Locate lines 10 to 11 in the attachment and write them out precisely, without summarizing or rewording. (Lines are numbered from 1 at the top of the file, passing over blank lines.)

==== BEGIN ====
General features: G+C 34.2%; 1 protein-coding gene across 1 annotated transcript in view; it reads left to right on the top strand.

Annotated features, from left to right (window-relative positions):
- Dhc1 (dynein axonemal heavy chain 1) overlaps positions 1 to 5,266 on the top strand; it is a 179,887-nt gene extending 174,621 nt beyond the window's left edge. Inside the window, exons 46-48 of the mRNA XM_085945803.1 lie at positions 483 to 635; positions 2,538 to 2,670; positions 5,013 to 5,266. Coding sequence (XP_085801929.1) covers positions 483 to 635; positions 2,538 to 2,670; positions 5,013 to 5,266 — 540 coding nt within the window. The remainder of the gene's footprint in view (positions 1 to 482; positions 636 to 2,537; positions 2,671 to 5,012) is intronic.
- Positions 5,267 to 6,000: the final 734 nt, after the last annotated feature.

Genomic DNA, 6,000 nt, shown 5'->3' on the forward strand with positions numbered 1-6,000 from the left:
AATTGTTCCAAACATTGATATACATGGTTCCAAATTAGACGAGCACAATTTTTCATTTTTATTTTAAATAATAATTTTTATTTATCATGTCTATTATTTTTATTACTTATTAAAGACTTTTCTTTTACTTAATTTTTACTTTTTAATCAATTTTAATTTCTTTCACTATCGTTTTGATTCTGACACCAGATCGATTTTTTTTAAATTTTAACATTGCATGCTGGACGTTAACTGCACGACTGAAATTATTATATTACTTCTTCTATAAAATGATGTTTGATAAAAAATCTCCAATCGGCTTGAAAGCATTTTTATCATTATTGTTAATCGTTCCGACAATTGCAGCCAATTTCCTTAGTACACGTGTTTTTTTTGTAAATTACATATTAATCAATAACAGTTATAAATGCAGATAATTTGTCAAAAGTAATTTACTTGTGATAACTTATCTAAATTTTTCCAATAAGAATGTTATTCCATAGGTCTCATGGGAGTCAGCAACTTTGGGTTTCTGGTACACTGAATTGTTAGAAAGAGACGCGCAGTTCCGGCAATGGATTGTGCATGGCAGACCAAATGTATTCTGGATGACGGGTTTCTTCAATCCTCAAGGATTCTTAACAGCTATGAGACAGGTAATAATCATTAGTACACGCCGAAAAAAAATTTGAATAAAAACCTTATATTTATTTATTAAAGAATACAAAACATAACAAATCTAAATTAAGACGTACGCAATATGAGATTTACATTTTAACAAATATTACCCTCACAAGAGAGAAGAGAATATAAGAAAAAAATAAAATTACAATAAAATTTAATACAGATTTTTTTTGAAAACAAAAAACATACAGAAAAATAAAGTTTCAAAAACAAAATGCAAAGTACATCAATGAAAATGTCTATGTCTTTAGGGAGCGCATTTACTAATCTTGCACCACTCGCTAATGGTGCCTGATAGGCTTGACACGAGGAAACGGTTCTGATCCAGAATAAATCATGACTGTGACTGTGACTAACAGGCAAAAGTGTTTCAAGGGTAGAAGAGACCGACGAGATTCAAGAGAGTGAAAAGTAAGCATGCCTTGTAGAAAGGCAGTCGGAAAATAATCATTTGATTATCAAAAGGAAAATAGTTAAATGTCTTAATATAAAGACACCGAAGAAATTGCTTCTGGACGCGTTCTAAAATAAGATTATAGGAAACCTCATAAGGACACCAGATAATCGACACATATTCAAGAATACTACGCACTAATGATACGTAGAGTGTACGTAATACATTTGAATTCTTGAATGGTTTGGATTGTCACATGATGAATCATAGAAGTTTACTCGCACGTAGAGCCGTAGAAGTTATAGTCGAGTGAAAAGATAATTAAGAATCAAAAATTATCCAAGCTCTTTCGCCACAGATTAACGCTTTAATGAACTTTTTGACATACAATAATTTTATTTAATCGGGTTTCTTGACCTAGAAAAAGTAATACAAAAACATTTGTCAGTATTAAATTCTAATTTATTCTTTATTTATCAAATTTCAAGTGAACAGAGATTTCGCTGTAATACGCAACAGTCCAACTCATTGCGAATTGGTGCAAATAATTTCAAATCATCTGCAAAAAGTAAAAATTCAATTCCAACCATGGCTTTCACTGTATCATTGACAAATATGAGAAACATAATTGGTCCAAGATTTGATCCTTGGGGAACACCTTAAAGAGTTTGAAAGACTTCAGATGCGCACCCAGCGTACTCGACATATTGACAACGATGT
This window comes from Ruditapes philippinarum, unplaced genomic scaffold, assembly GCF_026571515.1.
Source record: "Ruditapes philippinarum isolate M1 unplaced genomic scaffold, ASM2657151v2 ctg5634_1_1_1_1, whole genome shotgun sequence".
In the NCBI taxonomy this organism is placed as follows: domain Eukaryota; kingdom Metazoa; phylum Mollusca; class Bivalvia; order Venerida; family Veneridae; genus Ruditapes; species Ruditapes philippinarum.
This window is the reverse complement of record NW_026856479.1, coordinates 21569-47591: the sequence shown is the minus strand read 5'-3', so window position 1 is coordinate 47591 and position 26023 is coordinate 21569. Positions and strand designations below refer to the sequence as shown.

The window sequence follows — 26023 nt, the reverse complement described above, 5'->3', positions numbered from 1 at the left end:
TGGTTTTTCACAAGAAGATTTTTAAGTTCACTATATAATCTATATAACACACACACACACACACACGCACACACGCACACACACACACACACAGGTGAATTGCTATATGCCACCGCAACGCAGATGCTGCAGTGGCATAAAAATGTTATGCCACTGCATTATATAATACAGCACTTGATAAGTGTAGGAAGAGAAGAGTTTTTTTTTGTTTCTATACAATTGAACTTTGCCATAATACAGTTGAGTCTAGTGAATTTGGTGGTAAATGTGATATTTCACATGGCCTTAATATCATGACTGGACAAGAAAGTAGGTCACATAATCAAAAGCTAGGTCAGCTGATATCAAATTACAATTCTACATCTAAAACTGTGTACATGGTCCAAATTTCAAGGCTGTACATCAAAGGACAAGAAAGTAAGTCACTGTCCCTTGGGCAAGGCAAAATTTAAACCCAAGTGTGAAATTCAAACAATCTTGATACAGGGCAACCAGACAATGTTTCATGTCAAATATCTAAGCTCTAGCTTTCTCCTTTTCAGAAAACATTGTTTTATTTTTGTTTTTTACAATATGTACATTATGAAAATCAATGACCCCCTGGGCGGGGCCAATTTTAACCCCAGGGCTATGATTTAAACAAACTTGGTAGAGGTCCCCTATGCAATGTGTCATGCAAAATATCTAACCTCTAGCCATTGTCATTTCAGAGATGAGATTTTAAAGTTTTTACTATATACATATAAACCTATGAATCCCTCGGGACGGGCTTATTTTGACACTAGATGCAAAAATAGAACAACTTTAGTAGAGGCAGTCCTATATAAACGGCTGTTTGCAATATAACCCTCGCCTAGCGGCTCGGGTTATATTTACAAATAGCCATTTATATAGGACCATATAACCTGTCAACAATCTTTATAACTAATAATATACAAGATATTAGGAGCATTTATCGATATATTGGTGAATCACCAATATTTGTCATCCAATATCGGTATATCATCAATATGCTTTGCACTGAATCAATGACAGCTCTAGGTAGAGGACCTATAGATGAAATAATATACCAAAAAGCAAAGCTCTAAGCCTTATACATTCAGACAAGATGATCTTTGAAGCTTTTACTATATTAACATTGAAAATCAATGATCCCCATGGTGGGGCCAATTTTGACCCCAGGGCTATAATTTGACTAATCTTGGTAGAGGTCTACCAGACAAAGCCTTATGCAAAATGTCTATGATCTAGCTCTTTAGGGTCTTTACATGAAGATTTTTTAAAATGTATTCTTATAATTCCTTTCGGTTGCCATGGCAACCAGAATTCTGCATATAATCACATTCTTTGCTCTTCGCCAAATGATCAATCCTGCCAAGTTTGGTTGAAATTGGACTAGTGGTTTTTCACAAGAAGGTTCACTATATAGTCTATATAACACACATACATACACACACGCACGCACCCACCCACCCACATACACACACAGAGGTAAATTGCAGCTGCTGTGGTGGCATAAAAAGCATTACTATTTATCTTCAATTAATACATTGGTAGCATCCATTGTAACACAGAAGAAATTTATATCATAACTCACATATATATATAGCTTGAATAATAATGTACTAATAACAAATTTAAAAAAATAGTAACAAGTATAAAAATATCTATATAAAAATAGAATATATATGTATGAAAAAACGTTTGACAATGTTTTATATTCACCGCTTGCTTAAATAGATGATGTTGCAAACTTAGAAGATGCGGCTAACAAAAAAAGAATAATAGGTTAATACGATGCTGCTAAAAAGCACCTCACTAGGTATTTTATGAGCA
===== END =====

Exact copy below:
This window is the reverse complement of record NW_026856479.1, coordinates 21569-47591: the sequence shown is the minus strand read 5'-3', so window position 1 is coordinate 47591 and position 26023 is coordinate 21569. Positions and strand designations below refer to the sequence as shown.

The window sequence follows — 26023 nt, the reverse complement described above, 5'->3', positions numbered from 1 at the left end: